Most of the scams and schemes from the lower end of the public markets eventually make it over to the Reg A market, and this one is no exception. It’s essentially a variation on the “funder acting as undisclosed underwriter” caper.
Section 3(a)(10) of the Securities Act provides that the issuance of securities pursuant to a court-approved settlement is exempt from registration. The general idea is that the oversight by the court provides the investor protection that would otherwise be provided by SEC registration. It’s intended to protect the lender whose debt is being converted into equity.
Except in this case, it’s not the lender that needs protection.
In general terms, what is happening is that a funding entity (“Funder”) offers to take over a chunk of an issuer’s debt to a lender or creditor. The Funder is probably a better credit risk than the issuer and it will likely offer to repay the lender faster than the issuer could. The debt is assigned by lender to Funder. Funder and issuer put together a settlement agreement and trot off to court to get it rubber-stamped. Sorry, I meant “hold a fairness hearing under 3(a)(10).” Funder is issued shares at a discount to the current market price and repays the original lender in accordance with a schedule that matches Funder’s ability to dump the shares into the market. Promotional or “pumping” activities may occur around the same time.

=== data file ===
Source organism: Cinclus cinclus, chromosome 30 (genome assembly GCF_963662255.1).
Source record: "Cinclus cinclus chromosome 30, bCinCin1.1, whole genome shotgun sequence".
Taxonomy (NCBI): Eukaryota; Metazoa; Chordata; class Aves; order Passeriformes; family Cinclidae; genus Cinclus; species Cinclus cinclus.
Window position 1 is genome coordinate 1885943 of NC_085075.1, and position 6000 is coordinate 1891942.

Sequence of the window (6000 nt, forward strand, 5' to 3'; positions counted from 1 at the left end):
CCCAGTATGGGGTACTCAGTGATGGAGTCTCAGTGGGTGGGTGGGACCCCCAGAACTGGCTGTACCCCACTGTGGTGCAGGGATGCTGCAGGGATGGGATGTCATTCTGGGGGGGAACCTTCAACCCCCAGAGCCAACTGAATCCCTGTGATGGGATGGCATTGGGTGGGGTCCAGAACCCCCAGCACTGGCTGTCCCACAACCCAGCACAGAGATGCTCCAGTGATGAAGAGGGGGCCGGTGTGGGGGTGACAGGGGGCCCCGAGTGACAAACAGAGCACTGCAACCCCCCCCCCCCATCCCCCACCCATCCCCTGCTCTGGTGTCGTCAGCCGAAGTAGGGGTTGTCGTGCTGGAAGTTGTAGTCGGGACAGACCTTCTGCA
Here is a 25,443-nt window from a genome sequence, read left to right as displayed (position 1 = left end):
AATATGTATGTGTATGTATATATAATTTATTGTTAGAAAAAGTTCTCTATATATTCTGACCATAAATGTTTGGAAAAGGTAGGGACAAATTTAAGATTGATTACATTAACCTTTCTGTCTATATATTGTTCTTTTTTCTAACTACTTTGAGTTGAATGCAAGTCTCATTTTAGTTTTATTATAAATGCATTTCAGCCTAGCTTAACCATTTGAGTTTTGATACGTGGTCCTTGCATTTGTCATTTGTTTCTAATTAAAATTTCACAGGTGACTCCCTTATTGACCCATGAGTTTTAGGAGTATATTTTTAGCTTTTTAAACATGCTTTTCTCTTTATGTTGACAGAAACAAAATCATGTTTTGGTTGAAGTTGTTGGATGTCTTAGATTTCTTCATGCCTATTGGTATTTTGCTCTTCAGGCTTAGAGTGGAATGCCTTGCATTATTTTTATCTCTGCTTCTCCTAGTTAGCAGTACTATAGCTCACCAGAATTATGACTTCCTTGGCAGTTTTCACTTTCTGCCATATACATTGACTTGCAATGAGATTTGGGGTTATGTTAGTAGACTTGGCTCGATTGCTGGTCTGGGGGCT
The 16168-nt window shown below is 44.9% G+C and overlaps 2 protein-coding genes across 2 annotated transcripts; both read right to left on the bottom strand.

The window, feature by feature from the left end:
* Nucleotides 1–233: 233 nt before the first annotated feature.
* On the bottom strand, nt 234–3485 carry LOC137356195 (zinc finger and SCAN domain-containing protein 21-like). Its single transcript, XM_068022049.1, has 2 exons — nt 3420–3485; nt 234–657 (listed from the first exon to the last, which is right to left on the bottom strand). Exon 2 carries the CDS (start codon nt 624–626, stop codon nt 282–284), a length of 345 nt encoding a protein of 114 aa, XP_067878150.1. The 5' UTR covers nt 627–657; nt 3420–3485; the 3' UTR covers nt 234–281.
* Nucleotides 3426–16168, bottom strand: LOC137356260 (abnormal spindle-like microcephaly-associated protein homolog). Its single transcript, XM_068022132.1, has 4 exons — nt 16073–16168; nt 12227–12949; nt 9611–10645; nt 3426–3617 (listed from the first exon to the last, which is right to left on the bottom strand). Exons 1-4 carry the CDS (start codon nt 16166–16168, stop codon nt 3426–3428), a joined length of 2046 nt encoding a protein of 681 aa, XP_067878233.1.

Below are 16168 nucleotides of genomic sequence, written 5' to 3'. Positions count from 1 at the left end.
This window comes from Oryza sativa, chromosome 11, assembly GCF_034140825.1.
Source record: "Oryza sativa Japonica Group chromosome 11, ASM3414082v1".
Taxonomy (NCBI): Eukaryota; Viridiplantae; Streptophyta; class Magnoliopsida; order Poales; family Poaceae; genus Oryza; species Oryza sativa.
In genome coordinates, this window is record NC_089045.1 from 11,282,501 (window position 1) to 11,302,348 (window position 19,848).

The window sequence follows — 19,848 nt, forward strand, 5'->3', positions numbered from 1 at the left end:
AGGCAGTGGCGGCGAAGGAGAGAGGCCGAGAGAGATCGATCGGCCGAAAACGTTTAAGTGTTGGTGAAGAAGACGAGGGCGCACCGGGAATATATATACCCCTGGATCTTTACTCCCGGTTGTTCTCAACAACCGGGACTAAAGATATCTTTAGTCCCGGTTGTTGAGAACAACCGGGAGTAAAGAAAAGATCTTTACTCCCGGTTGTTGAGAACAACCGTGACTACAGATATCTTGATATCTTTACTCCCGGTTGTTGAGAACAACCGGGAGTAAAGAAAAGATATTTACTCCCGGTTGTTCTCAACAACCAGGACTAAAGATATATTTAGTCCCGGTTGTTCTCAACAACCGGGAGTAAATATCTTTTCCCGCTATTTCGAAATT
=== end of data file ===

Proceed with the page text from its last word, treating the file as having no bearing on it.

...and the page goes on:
Funder’s view is that it can resell its shares immediately upon receipt, because unless the issuer is a “shell company” the shares are not restricted. However, it would seem that there is a fine case to be made that Funder in these circumstances is a “statutory underwriter,” and that regardless of the exempt status of the transaction in which is acquired the shares, it took the shares with the intent of selling in a “distribution.”
How to recognize these arrangements? These are OTC-quoted companies. There should be a reference to 3(a)(10) in the financial statements and possibly in the body of the Offering Statement, although as with the other undisclosed underwriter deals, these filings tend to be inconsistently drafted. And bless OTC Markets for their Prohibited Service Providers list, because those same old names keep turning up.